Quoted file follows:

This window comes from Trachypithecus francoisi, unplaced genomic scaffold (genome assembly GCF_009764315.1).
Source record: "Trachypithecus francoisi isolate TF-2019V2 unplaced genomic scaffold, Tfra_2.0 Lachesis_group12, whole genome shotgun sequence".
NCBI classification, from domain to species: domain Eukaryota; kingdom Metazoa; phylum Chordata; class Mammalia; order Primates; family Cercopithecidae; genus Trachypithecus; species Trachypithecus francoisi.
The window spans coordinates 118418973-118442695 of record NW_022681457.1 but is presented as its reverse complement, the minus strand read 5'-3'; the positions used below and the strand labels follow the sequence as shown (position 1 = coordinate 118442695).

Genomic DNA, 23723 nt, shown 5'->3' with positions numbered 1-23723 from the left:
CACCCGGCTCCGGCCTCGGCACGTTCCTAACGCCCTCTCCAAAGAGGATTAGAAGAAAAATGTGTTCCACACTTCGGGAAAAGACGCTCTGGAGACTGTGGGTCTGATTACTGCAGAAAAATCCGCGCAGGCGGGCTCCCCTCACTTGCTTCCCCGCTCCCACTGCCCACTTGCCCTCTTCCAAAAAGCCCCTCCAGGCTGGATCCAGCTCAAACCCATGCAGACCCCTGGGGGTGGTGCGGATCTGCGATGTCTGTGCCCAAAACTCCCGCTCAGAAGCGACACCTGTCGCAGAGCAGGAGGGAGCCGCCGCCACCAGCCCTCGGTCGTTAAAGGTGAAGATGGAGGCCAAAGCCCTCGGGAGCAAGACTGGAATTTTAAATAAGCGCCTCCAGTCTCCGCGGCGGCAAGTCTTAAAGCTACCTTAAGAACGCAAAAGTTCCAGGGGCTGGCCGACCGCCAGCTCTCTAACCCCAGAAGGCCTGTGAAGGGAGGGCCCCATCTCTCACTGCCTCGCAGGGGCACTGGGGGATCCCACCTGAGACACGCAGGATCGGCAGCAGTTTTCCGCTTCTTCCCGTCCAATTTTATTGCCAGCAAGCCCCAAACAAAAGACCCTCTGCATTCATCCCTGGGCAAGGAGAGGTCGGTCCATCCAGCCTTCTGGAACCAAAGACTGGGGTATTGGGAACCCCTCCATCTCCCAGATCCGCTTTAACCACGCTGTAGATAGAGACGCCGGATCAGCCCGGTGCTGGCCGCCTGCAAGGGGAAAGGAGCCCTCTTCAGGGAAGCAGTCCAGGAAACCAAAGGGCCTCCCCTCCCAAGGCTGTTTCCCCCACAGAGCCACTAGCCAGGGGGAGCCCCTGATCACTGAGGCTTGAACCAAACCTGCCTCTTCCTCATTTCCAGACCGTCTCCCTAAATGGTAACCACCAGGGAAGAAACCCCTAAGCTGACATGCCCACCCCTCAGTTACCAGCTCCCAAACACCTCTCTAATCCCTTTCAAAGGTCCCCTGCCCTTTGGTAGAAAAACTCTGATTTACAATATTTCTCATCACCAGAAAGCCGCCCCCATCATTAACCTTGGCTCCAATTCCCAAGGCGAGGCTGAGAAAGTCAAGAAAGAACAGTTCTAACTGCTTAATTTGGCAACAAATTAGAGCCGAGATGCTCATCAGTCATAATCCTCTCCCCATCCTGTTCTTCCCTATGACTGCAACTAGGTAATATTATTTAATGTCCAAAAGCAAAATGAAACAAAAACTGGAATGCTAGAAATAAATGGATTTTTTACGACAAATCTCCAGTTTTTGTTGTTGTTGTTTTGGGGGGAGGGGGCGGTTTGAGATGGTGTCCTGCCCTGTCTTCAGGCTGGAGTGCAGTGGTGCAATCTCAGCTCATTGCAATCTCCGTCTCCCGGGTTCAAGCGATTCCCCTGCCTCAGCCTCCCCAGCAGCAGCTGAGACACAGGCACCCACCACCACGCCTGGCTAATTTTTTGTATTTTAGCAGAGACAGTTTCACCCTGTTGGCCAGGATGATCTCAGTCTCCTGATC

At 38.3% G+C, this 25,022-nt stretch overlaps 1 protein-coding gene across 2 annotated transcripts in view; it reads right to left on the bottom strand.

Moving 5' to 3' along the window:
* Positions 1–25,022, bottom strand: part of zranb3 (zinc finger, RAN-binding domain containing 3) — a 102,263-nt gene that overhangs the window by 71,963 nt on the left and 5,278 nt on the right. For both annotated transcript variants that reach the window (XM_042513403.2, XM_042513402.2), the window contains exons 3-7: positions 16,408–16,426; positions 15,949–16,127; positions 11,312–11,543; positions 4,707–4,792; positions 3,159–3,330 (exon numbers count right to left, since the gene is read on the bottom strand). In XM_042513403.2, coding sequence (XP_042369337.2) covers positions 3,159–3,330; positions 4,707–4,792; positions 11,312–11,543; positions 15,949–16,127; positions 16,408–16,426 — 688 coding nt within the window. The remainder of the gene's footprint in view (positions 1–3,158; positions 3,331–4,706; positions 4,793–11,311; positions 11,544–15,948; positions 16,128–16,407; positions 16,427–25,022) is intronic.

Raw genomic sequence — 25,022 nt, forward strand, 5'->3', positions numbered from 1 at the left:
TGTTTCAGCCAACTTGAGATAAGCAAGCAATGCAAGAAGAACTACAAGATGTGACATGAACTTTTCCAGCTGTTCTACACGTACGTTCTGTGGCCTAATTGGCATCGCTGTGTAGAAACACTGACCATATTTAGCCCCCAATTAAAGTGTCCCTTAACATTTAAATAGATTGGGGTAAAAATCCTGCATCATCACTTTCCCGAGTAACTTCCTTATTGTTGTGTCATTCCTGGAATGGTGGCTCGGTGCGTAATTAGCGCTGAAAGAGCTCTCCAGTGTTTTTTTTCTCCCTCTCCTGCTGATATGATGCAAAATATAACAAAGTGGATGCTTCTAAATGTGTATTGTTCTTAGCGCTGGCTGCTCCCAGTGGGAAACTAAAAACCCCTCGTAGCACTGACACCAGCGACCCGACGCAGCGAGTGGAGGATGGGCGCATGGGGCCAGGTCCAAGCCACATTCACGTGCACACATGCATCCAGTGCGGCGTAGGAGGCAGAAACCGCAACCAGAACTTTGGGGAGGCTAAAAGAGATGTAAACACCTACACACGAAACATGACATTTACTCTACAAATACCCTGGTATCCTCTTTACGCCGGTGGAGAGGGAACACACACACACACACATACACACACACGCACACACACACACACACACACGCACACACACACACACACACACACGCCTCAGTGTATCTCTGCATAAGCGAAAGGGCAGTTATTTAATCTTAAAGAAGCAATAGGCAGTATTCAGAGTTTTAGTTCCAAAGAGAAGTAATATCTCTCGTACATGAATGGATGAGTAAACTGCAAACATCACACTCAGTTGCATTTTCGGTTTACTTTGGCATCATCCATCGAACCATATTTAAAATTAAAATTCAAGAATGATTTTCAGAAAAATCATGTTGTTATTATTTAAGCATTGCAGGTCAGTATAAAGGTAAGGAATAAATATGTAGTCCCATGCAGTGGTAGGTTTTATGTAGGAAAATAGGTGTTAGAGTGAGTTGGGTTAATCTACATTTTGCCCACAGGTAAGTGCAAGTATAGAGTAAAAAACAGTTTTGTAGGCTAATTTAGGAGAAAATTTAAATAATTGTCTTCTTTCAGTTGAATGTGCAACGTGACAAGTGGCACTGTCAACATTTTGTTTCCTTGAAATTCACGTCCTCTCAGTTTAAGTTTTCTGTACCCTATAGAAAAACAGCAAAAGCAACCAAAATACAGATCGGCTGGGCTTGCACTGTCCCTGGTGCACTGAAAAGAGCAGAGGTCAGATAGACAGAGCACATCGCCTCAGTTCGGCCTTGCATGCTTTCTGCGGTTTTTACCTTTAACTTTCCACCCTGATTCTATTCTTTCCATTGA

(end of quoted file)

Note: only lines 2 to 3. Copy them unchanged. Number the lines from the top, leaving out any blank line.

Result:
Source record: "Trachypithecus francoisi isolate TF-2019V2 unplaced genomic scaffold, Tfra_2.0 Lachesis_group12, whole genome shotgun sequence".
NCBI classification, from domain to species: domain Eukaryota; kingdom Metazoa; phylum Chordata; class Mammalia; order Primates; family Cercopithecidae; genus Trachypithecus; species Trachypithecus francoisi.